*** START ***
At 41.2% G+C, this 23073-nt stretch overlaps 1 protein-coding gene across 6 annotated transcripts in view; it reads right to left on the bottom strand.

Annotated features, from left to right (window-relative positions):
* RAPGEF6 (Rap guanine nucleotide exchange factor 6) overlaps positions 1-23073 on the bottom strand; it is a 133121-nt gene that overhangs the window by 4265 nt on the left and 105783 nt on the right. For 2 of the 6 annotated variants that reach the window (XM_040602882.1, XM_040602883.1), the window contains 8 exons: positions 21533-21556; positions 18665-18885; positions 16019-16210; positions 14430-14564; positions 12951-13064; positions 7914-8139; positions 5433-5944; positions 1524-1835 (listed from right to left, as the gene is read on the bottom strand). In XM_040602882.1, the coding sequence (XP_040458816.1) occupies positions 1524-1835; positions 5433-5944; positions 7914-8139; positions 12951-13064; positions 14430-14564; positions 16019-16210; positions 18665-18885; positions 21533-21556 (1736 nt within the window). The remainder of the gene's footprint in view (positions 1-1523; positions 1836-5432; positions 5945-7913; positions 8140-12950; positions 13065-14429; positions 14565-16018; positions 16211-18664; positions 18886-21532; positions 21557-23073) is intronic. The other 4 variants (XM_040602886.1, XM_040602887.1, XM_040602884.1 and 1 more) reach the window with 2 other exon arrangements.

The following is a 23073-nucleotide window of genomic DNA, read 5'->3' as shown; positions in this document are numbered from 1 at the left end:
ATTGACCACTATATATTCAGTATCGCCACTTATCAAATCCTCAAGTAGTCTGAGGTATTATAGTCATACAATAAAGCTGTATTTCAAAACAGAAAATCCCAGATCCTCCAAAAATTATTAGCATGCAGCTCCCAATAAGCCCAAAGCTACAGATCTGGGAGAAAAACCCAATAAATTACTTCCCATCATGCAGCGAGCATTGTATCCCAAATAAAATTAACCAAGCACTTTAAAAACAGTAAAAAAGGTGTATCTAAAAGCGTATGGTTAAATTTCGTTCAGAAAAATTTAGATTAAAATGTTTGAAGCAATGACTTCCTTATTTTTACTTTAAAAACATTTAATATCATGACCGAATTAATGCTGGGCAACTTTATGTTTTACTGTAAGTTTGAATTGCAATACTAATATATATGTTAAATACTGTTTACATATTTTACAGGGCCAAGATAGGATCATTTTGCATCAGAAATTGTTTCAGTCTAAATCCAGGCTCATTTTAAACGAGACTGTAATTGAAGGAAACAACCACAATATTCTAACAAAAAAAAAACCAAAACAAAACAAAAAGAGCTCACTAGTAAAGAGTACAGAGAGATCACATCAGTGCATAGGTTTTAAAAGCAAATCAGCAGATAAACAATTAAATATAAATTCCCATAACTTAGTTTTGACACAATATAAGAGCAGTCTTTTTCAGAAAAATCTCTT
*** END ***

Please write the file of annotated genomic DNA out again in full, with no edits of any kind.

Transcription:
At 41.2% G+C, this 23073-nt stretch overlaps 1 protein-coding gene across 6 annotated transcripts in view; it reads right to left on the bottom strand.

Annotated features, from left to right (window-relative positions):
* RAPGEF6 (Rap guanine nucleotide exchange factor 6) overlaps positions 1-23073 on the bottom strand; it is a 133121-nt gene that overhangs the window by 4265 nt on the left and 105783 nt on the right. For 2 of the 6 annotated variants that reach the window (XM_040602882.1, XM_040602883.1), the window contains 8 exons: positions 21533-21556; positions 18665-18885; positions 16019-16210; positions 14430-14564; positions 12951-13064; positions 7914-8139; positions 5433-5944; positions 1524-1835 (listed from right to left, as the gene is read on the bottom strand). In XM_040602882.1, the coding sequence (XP_040458816.1) occupies positions 1524-1835; positions 5433-5944; positions 7914-8139; positions 12951-13064; positions 14430-14564; positions 16019-16210; positions 18665-18885; positions 21533-21556 (1736 nt within the window). The remainder of the gene's footprint in view (positions 1-1523; positions 1836-5432; positions 5945-7913; positions 8140-12950; positions 13065-14429; positions 14565-16018; positions 16211-18664; positions 18886-21532; positions 21557-23073) is intronic. The other 4 variants (XM_040602886.1, XM_040602887.1, XM_040602884.1 and 1 more) reach the window with 2 other exon arrangements.

The following is a 23073-nucleotide window of genomic DNA, read 5'->3' as shown; positions in this document are numbered from 1 at the left end:
ATTGACCACTATATATTCAGTATCGCCACTTATCAAATCCTCAAGTAGTCTGAGGTATTATAGTCATACAATAAAGCTGTATTTCAAAACAGAAAATCCCAGATCCTCCAAAAATTATTAGCATGCAGCTCCCAATAAGCCCAAAGCTACAGATCTGGGAGAAAAACCCAATAAATTACTTCCCATCATGCAGCGAGCATTGTATCCCAAATAAAATTAACCAAGCACTTTAAAAACAGTAAAAAAGGTGTATCTAAAAGCGTATGGTTAAATTTCGTTCAGAAAAATTTAGATTAAAATGTTTGAAGCAATGACTTCCTTATTTTTACTTTAAAAACATTTAATATCATGACCGAATTAATGCTGGGCAACTTTATGTTTTACTGTAAGTTTGAATTGCAATACTAATATATATGTTAAATACTGTTTACATATTTTACAGGGCCAAGATAGGATCATTTTGCATCAGAAATTGTTTCAGTCTAAATCCAGGCTCATTTTAAACGAGACTGTAATTGAAGGAAACAACCACAATATTCTAACAAAAAAAAAACCAAAACAAAACAAAAAGAGCTCACTAGTAAAGAGTACAGAGAGATCACATCAGTGCATAGGTTTTAAAAGCAAATCAGCAGATAAACAATTAAATATAAATTCCCATAACTTAGTTTTGACACAATATAAGAGCAGTCTTTTTCAGAAAAATCTCTT